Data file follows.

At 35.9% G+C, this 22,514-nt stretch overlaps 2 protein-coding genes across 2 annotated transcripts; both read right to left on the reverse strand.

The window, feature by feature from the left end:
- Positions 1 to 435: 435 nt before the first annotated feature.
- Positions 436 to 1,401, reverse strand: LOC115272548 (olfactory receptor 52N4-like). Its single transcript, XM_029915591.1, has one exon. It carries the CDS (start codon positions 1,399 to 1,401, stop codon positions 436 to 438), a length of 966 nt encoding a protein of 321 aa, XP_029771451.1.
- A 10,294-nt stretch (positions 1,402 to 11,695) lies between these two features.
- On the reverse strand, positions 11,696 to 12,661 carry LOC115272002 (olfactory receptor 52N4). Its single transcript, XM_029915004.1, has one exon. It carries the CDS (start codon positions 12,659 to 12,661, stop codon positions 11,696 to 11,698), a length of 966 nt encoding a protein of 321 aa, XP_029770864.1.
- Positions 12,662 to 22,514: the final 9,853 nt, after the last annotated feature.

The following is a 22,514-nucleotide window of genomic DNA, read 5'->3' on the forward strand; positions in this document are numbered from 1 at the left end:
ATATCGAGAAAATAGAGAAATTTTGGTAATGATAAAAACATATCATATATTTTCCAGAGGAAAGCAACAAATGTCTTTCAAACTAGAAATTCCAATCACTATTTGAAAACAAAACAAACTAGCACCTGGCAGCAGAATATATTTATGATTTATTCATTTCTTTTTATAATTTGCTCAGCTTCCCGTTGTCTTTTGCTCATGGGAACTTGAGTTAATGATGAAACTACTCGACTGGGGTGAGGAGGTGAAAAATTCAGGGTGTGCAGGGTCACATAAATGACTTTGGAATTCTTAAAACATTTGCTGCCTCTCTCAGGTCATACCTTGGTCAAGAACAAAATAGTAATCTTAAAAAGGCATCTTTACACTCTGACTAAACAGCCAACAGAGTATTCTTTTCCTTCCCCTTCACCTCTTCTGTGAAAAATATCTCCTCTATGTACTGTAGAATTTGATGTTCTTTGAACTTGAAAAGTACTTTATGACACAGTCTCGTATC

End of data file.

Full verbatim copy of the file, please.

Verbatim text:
At 35.9% G+C, this 22,514-nt stretch overlaps 2 protein-coding genes across 2 annotated transcripts; both read right to left on the reverse strand.

The window, feature by feature from the left end:
- Positions 1 to 435: 435 nt before the first annotated feature.
- Positions 436 to 1,401, reverse strand: LOC115272548 (olfactory receptor 52N4-like). Its single transcript, XM_029915591.1, has one exon. It carries the CDS (start codon positions 1,399 to 1,401, stop codon positions 436 to 438), a length of 966 nt encoding a protein of 321 aa, XP_029771451.1.
- A 10,294-nt stretch (positions 1,402 to 11,695) lies between these two features.
- On the reverse strand, positions 11,696 to 12,661 carry LOC115272002 (olfactory receptor 52N4). Its single transcript, XM_029915004.1, has one exon. It carries the CDS (start codon positions 12,659 to 12,661, stop codon positions 11,696 to 11,698), a length of 966 nt encoding a protein of 321 aa, XP_029770864.1.
- Positions 12,662 to 22,514: the final 9,853 nt, after the last annotated feature.

The following is a 22,514-nucleotide window of genomic DNA, read 5'->3' on the forward strand; positions in this document are numbered from 1 at the left end:
ATATCGAGAAAATAGAGAAATTTTGGTAATGATAAAAACATATCATATATTTTCCAGAGGAAAGCAACAAATGTCTTTCAAACTAGAAATTCCAATCACTATTTGAAAACAAAACAAACTAGCACCTGGCAGCAGAATATATTTATGATTTATTCATTTCTTTTTATAATTTGCTCAGCTTCCCGTTGTCTTTTGCTCATGGGAACTTGAGTTAATGATGAAACTACTCGACTGGGGTGAGGAGGTGAAAAATTCAGGGTGTGCAGGGTCACATAAATGACTTTGGAATTCTTAAAACATTTGCTGCCTCTCTCAGGTCATACCTTGGTCAAGAACAAAATAGTAATCTTAAAAAGGCATCTTTACACTCTGACTAAACAGCCAACAGAGTATTCTTTTCCTTCCCCTTCACCTCTTCTGTGAAAAATATCTCCTCTATGTACTGTAGAATTTGATGTTCTTTGAACTTGAAAAGTACTTTATGACACAGTCTCGTATC